Aswat Asharq Al-Awsat :
Eyad Abu Shakra

Aswat Asharq Al-Awsat : Trumpism Is Stronger Than Judicial Verdicts and Democratic Norms

It is said that in 1897, the great American satirical writer, Mark Twain, famously remarked that "the reports of my death have been greatly exaggerated," after reading his own obituary in a newspaper.

This applies to Donald Trump today, after the former - and possibly future - US President, was found guilty on 34 counts. The reason is that Trump is no longer just a politician subject to the rule of law in a democratic country with an advanced judicial system, in which the rule of law has been consolidated and the verdicts of institutions that settle disputes are respected without question.

Trump is now a personalistic and populist "phenomenon" that has demonstrated a tremendous - and dangerous - capacity for stirring up and mobilizing the masses at will, around whatever issue he chooses.

After eight years in the spotlight, Trump's gamble on a base he has molded in his own image is proving successful. His base no longer values constitutional norms and institutional notions of governance, including the peaceful transfer of power and the separation of powers. His callousness can be seen in his personal vendettas and baseless accusations against any challenger or rival, and goes as far as explicit incitement to chaos and insurgency.

Of course, that is precisely what happened after Trump refused to concede defeat after the last presidential election in 2020. As a result, a mob stormed the Capitol, the seat of Congress and the symbol of democracy and electoral legitimacy in the United States.

Trump has become convinced not only of his invincibility, but also his infallibility. He sees himself as above making mistakes and, by extension, above accountability.

Did he not say during his successful 2016 presidential campaign that he could shoot someone on a New York street and still get elected?

Trump's prediction has proven accurate. He has won through populist slogans, foremost among them "Make America Great Again," drawing his strength from isolationist anti-immigrant groups, extreme white Christians, fundamentalist evangelicals, conservatives in rural America, and various racist groups.

Trump has benefited from two things that have been true throughout the tenure of the current Democratic President Joe Biden:

First, the performance of Biden's administration has been lackluster and its aging leader has lacked charisma.

Second, there has been a steady rise of blatant populism that tends to promote racism in many major countries around the world, from Western Europe to Brazil and Argentina in Latin America, not to mention India - the former model of democracy that it had been hoped Asia and Africa would replicate.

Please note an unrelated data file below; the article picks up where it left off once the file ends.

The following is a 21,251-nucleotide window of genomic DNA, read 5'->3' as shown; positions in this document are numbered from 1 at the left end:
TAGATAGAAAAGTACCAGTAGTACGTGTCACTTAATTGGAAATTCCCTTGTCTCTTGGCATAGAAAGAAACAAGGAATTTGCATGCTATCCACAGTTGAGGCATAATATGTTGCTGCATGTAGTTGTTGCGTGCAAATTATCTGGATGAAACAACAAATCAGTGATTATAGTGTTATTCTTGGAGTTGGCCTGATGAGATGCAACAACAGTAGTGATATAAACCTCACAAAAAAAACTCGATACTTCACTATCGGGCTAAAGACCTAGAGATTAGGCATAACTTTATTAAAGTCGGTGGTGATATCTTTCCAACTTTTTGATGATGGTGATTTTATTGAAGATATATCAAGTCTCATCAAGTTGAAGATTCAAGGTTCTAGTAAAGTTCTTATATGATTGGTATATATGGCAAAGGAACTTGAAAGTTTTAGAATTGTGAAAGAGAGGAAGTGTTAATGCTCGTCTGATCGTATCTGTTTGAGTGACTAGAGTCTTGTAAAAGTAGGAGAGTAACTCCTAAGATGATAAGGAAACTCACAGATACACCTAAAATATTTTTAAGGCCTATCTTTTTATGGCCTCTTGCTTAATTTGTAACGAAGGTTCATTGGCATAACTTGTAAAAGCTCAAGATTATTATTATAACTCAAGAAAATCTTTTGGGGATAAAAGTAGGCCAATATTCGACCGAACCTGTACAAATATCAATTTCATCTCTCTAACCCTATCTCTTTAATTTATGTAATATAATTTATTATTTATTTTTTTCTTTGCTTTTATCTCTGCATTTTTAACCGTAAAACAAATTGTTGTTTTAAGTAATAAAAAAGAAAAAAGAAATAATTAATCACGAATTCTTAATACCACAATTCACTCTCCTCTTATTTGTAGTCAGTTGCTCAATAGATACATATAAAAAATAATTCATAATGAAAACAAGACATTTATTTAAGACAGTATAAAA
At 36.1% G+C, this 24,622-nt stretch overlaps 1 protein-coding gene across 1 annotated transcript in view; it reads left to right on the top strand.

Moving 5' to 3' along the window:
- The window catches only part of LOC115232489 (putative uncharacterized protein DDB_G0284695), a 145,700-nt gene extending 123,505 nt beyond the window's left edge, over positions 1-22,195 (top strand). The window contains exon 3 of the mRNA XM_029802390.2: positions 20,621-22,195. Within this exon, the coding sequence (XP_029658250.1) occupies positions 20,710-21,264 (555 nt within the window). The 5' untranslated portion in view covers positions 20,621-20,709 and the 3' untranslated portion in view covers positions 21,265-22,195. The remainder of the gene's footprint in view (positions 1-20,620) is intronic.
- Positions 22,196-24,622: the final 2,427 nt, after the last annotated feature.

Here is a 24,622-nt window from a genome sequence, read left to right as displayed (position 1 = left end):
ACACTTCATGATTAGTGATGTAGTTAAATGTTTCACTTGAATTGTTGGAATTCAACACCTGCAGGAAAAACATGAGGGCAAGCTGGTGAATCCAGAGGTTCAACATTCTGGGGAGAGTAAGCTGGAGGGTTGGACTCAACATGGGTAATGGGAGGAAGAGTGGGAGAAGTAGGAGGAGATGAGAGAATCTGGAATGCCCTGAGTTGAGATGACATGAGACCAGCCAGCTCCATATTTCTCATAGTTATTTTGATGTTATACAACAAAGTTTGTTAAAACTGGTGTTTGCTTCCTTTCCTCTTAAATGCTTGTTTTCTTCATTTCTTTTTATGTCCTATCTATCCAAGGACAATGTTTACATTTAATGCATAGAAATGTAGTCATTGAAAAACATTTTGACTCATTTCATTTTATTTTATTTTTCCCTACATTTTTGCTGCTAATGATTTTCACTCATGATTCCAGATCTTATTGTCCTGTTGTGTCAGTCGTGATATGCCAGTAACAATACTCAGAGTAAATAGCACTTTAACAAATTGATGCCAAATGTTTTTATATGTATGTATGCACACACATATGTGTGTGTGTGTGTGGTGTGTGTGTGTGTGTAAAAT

Following the rise of Trumpian populism - and with it, the Christian right - the American Republican Party stopped being a "big tent" that accommodates both conservatives and moderate classical liberals. The remaining moderate liberal Republicans in Congress, especially in the swing states of the Northeastern United States and the Great Lakes states, are expected to effectively disappear within the next four years.

Accordingly, many observers believe that the potential from an internal war between "rival wings" of the Republican Party has effectively vanished. The dynamics of the struggle for leadership within the party, for the foreseeable future, will remain a competition among contenders blatantly seeking to outflank one another in their absolute loyalty to Trump's positions and beliefs.

Moreover, some suggest that the judicial verdict going against Trump might actually "create momentum" for his campaign at a critical juncture, as the countdown to the election campaign is beginning. Legally, nothing prevents the former president from running in the upcoming election in early November. On the contrary, this indictment might bolster the effectiveness of the two most important intertwined tactics Trump has pursued this campaign: claiming "victimhood" and promoting "conspiracy theories."

Trump’s supporters do not need much convincing that "hostile forces in Washington," led by the Democratic Party and liberal and progressive groups, are "conspiring" against the former president to prevent him from making good on his campaign slogans. Indeed, the belief in a "conspiracy" will be reinforced by perceived courtroom "injustice."

Moreover, Trump has repeatedly managed to convince his consistently loyal base that he has been "wronged" and a "victim of a conspiracy." This conviction could thwart the emergence of any Republican figure with even a minimal degree of independence from the "Trump line," if, for unforeseen reasons, Trump is unable to run in November himself.

Based on all of this, both the American people and the world can expect a feverish few months from now until November. These months could determine the political trajectory of the world's most powerful nation, as well as its engagement with the rest of the globe, for decades to come!